In the future, museums, swimming pools, churches, shops, residential structures – and eventually whole cities – will be built underground to accommodate increasing population growth, a researcher says.
But Dr Asal Bidarmaghz, a lecturer at the UNSW School of Civil and Environmental Engineering, says poor planning today that doesn’t take into account factors like underground climate change could make that future unsustainable.
“Most cities have gone enough outward and upward and the only way to go is down, just to accommodate the population, that’s the main reason for going underground, which is inevitable,” she told Government News.
“If it is not necessary now in countries like Australia… it will definitely be something necessary in the very near future.”
According to Dr Bidarmaghz, for a building to be considered underground, it doesn’t need to be very deep underground.
“Anything under the surface is considered underground,” she says.
“My understanding, from things that I have seen around the world, is that between 20 to 40 meters below surface, definitely, that’s (underground).”
Most cities have gone enough outward and upward and the only way to go is down
Dr Asal Bidarmaghz
Although Australia currently has a lot of space and land available and the need to build underground is still a long way off, planning needs to start now, according to Dr Bidarmaghz.
“We have never utilised underground in a planned way but we are starting to construct many underground transport tunnels in big cities,” she says.
“Because the land underground is so untouched, we are throwing this underground element anywhere we can – the only parameter is that it is intact and stable enough to actually tolerate that underground structure but that’s it.
“There’s no future-focused construction planning going on at the moment.”
Underground climate change
This is risky because the temperature of the soil underground will be impacted by human activity and heat up over time, she says.
Soil has a capacity to absorb heat and will be able to absorb as much as it can, but only up to a certain point.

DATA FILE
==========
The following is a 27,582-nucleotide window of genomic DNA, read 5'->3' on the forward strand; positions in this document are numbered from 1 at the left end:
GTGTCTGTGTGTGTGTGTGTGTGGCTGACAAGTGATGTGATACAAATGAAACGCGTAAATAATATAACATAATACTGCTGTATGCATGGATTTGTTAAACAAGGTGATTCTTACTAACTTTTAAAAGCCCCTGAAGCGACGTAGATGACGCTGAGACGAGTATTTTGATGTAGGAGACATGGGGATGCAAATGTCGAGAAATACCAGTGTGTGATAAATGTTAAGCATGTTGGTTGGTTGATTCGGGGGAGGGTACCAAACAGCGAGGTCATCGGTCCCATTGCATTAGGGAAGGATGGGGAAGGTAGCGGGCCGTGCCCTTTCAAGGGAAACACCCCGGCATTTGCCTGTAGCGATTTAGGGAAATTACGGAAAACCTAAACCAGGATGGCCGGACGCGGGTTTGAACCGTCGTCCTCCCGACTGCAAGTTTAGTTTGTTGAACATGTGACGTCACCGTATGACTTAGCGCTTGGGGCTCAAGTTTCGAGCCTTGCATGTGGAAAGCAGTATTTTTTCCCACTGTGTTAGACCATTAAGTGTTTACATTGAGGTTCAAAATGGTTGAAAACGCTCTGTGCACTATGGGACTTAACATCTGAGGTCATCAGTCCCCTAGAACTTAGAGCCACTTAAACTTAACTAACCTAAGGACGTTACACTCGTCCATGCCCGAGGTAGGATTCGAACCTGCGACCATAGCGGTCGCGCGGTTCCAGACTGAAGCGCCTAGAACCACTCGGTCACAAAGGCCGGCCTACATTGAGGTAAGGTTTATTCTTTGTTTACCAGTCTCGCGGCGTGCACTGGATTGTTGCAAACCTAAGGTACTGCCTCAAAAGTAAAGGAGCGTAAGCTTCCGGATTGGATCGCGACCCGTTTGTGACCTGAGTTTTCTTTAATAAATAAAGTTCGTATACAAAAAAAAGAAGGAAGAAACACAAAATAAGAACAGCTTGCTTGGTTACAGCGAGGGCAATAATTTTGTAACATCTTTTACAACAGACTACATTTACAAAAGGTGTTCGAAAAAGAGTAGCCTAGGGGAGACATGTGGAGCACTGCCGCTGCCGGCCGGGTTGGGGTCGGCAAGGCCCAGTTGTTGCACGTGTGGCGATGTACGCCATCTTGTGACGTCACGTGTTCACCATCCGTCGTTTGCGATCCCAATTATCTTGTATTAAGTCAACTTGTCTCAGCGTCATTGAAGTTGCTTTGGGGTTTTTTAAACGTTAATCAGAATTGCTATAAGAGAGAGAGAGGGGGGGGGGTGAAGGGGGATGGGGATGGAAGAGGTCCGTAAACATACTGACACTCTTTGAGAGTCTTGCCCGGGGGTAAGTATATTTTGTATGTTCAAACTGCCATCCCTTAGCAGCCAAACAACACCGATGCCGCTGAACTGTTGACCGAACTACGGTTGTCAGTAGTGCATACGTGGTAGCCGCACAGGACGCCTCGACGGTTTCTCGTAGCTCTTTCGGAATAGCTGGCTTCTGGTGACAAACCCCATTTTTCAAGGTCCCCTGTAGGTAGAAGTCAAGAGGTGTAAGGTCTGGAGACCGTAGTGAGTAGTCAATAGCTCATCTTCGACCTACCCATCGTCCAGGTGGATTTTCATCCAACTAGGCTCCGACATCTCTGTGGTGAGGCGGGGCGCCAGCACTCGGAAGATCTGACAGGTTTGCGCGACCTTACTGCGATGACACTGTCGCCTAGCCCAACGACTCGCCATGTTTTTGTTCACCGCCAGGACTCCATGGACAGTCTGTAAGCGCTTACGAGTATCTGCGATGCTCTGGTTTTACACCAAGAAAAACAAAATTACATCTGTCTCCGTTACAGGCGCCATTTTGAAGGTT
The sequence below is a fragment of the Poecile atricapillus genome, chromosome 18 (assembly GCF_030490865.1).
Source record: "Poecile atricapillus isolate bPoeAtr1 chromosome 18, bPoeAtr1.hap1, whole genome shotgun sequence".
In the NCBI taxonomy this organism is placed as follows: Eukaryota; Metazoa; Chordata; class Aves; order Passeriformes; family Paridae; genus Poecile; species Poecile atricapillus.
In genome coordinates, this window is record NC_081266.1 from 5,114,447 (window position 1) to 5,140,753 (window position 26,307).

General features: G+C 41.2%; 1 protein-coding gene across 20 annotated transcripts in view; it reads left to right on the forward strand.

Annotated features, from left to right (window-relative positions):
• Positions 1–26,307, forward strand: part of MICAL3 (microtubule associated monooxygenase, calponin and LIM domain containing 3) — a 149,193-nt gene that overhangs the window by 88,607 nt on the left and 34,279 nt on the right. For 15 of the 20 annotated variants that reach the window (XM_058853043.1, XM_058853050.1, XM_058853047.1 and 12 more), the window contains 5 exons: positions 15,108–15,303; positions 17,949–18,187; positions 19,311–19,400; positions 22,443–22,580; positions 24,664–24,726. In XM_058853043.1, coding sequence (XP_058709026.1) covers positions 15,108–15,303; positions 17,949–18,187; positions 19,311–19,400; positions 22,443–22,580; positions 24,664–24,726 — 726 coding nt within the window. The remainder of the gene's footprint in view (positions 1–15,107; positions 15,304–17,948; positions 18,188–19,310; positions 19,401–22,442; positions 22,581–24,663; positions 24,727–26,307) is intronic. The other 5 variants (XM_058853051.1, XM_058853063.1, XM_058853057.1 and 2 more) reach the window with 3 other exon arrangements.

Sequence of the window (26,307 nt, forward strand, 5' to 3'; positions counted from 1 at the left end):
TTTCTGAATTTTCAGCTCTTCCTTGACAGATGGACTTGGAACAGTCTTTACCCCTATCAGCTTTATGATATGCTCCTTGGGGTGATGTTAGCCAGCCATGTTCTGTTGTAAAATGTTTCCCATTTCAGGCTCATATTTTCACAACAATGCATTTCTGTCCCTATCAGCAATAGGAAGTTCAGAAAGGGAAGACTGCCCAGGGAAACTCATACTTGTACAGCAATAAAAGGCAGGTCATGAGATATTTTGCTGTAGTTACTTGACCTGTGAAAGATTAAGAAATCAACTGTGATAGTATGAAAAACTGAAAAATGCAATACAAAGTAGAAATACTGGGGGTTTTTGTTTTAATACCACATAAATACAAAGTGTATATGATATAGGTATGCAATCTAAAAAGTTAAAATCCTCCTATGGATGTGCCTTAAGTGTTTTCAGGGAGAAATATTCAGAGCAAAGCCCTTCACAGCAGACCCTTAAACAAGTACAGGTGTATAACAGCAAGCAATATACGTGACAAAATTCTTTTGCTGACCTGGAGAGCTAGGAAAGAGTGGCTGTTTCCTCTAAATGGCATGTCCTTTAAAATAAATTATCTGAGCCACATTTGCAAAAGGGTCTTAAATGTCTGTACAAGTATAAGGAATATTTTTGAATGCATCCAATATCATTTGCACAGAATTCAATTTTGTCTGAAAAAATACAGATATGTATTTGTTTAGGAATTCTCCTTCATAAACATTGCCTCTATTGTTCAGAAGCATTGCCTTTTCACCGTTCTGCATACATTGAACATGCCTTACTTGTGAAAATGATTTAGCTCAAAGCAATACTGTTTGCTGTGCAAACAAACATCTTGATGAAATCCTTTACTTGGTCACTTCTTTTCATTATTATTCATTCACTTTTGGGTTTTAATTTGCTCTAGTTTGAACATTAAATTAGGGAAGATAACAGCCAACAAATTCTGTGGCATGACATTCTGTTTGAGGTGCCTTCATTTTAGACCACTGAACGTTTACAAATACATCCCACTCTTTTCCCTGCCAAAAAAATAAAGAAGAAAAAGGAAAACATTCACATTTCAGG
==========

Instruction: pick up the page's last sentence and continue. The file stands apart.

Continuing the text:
Beyond that, it will not be able to dissipate the heat, resulting in heat getting trapped in underground surfaces.
Dr Bidarmaghz believes this is already starting to happen to some underground structures in Australia.
“In (Sydney) Town Hall Station, you step down the platform and you can feel the heat because the subsurface is heated up,” she says.
“If we continue (building underground structures this way), we are dealing with something called an underground climate change.
“It will become something that actually will prevent a sustainable utilisation of urban underground where we want it in a few decades.”
To prevent this, Dr Bidarmaghz says the temperature of the soil needs to be taken into consideration before construction begins.
“The first plan is just to monitor what is happening, what is the current status of temperature in urban subsurface and how can we get rid of that or control that,” she said.
Through her research, she has helped create new methods and tools for predicting the ground temperature.
We have never utilised underground in a in a planned way.Dr Asal Bidarmaghz
Although there is great potential in building underground, it will be a long time before we begin seeing whole cities underground, Dr Bidarmaghz said.
“If you tell me that we are moving the whole city underground, I think we are not there yet, no one is ready for that yet.
“My ideal scenario is we can move everything that we spend a few hours in down, before we think of moving residential spaces underground.”
This could include museums, churches, swimming pool and shops, she says.
One of the benefits to moving facilities underground is freeing up space to create more green spaces.
“If you want to cool down a city, you need to create more green spaces in that city, so you have to move something underground to create that space,” Dr Bidarmaghz said.
The case for going up
On the other end of the spectrum, a report from Urban Taskforce, which advocates on behalf of property developers, says high rise buildings are the answer to turning Sydney into a green metropolis.
The paper, which refers to modelling by Adrian Smith + Gordon Gill Architecture, says increased density in the city is a step forward in confronting global climate change.
“The analysis finds that high-rise structures provide the best land use with the lowest embodied carbon,” the paper says.
“While operational carbon emissions and energy demand can be higher for tall buildings, as a result of their use of lifts and water pumps, taller buildings also provide an opportunity to improve their efficiency via digital management systems and reduced reliance on energy generated from fossil fuels.”
These vertical residential developments are becoming more efficient over time, according to the paper, with lower embodied carbon and operational carbon emissions
“The reasons behind this are the current trends in construction, emerging technologies and methods which make high-rise developments increasingly ‘greener’,” it says.
“High rise buildings have the lowest embedded carbon emissions compared with other developments, such as townhouses or suburban homes, and provide the best opportunity for further carbon emission reduction.”
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